Memory Archive

Articles

Some blood pressure drugs are linked with better memory

A 2021 analysis found that adults ages 50 and older who took an ACE inhibitor such as lisinopril or an ARB like candesartan that crosses the blood-brain barrier scored higher on memory recall tests after three years on the medication, when compared with those who took a different drug in the same class that doesn’t cross over.

Stuck in a brain fog? Look in your medicine cabinet

Older adults may assume bouts of forgetfulness or "brain fog" are a natural part of aging. But one possible explanation is that the problem is a side effect from common medications, in particular sleep aids and pain killers. Older adults who have recently begun taking a new medication or increased their dosage should monitor their memory problems and then share the information with their doctor to see if adjustments should be made to their medication regimen.

Embrace healthy habits for a robust memory

Healthy lifestyle habits may contribute to better brain health and sharper thinking skills. For example, getting at least seven hours of sleep each night gives the brain time to consolidate and store information and also flush out waste—including Alzheimer’s disease–related toxins. Eating a healthy diet helps ward off "mini" strokes that kill brain cells and lead to cognitive decline. Other healthy lifestyle habits that may help cognition include exercising, managing stress, and practicing mindfulness.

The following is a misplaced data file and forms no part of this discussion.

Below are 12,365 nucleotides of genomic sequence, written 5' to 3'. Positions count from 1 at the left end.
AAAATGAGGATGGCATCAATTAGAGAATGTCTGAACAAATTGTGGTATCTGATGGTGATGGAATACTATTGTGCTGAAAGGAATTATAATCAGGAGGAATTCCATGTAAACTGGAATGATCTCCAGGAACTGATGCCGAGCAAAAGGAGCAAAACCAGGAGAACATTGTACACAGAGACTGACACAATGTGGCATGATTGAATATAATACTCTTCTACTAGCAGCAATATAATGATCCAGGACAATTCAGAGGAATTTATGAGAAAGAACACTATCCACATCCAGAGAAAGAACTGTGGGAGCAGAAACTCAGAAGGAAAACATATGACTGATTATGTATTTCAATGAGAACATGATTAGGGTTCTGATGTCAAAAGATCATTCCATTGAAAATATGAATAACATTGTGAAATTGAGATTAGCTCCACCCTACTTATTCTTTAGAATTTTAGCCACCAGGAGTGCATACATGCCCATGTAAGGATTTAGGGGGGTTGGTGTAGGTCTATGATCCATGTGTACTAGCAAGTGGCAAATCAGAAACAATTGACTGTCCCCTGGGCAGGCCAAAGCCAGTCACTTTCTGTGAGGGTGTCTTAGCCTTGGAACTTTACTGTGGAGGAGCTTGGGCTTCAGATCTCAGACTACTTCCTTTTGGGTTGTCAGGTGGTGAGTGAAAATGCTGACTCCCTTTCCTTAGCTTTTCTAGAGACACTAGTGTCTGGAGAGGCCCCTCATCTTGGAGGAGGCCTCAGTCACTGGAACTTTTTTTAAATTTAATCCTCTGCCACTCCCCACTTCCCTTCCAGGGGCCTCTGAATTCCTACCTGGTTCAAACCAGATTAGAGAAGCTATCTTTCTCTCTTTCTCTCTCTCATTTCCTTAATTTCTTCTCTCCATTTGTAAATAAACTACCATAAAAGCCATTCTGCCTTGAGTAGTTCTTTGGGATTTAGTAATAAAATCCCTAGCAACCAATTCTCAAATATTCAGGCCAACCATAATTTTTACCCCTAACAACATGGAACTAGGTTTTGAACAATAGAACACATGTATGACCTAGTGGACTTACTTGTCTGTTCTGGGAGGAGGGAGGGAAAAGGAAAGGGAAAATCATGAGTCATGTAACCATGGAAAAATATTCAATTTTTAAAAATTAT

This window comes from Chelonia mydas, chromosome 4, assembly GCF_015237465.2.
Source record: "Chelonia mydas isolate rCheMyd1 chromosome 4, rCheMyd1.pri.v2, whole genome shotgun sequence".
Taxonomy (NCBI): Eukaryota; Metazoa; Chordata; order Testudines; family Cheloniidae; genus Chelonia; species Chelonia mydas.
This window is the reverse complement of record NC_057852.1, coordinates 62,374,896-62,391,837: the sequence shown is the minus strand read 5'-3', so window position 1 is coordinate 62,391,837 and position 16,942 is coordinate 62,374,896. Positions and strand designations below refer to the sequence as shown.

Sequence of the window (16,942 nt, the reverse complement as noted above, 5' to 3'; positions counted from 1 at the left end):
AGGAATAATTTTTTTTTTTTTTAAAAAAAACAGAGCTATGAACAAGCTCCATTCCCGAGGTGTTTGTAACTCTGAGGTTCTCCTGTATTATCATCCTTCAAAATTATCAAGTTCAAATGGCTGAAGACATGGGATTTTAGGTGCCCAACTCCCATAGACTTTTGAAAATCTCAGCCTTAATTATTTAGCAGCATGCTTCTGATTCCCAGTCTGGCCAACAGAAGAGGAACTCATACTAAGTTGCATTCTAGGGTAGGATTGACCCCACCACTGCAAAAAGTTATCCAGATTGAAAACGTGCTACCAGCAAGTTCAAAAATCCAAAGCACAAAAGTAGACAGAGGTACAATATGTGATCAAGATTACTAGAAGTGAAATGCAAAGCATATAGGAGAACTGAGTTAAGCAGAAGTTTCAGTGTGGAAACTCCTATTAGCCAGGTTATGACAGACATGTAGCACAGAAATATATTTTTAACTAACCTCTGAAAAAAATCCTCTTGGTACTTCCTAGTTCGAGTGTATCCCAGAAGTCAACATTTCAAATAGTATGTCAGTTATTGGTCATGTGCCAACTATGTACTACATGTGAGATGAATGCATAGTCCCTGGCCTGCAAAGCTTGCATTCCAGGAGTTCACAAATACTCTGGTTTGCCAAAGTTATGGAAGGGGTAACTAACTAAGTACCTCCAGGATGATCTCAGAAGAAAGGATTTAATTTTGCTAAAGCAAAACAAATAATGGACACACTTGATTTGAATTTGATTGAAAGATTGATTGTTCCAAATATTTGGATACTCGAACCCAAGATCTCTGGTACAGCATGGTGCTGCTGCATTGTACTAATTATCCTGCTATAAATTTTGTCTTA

Can flavonoids help fend off forgetfulness?

Eating a broad variety of fruits and vegetables is a good way to get a sufficient intake of flavonoids, chemicals that contribute to many aspects of health. Now, a study suggests that flavonoid-rich foods may also play a role in protecting memory and thinking as people get older.

Statins have no apparent link to cognitive problems or dementia

For older people, taking cholesterol-lower statins does not appear to affect their risk of developing cognitive problems or dementia.

Take short breaks to maximize memory and learning

Taking short breaks between practice sessions may help someone master a new skill, according to a study published June 8, 2021, in Cell Reports.

The endocannabinoid system: Essential and mysterious

Though recently discovered, the endocannabinoid system regulates and controls many of our critical bodily functions. Researchers are investigating the ECS's role in learning and memory and in hunger, hoping that these avenues of research may lead to new drug discoveries.

The book of neurogenesis

The brain can continue to produce new neurons as people age, even late into life, through a process called neurogenesis. Right now, scientists are looking at why neurogenesis especially happens in the hippocampus, the region responsible for learning information and storing memories. Animal studies have shown that regular aerobic exercise is associated with an increased production of neurons in the hippocampus. If the same is true in humans, it may be the reason for the observed link between physical activity and maintaining cognitive fitness, and perhaps a lower risk of dementia.

A new Alzheimer's drug has been approved. But should you take it?

The FDA has granted accelerated approval to the first new drug in nearly two decades for Alzheimer's disease. But there are potential side effects, and results of studies of this drug have been mixed. It is not yet known whether the drug truly works, or how effective it will be, so the approval is contingent on the drug's maker conducting further studies over the next several years.

Common questions about medical cannabis

While cannabis is still illegal at the federal level, more than two-thirds of US states have made it partly or fully legal for medical purposes. People who decide to use marijuana for a medical condition often have questions about its safety and proper use — the same considerations doctors weigh when determining whether it should be prescribed for a particular patient.

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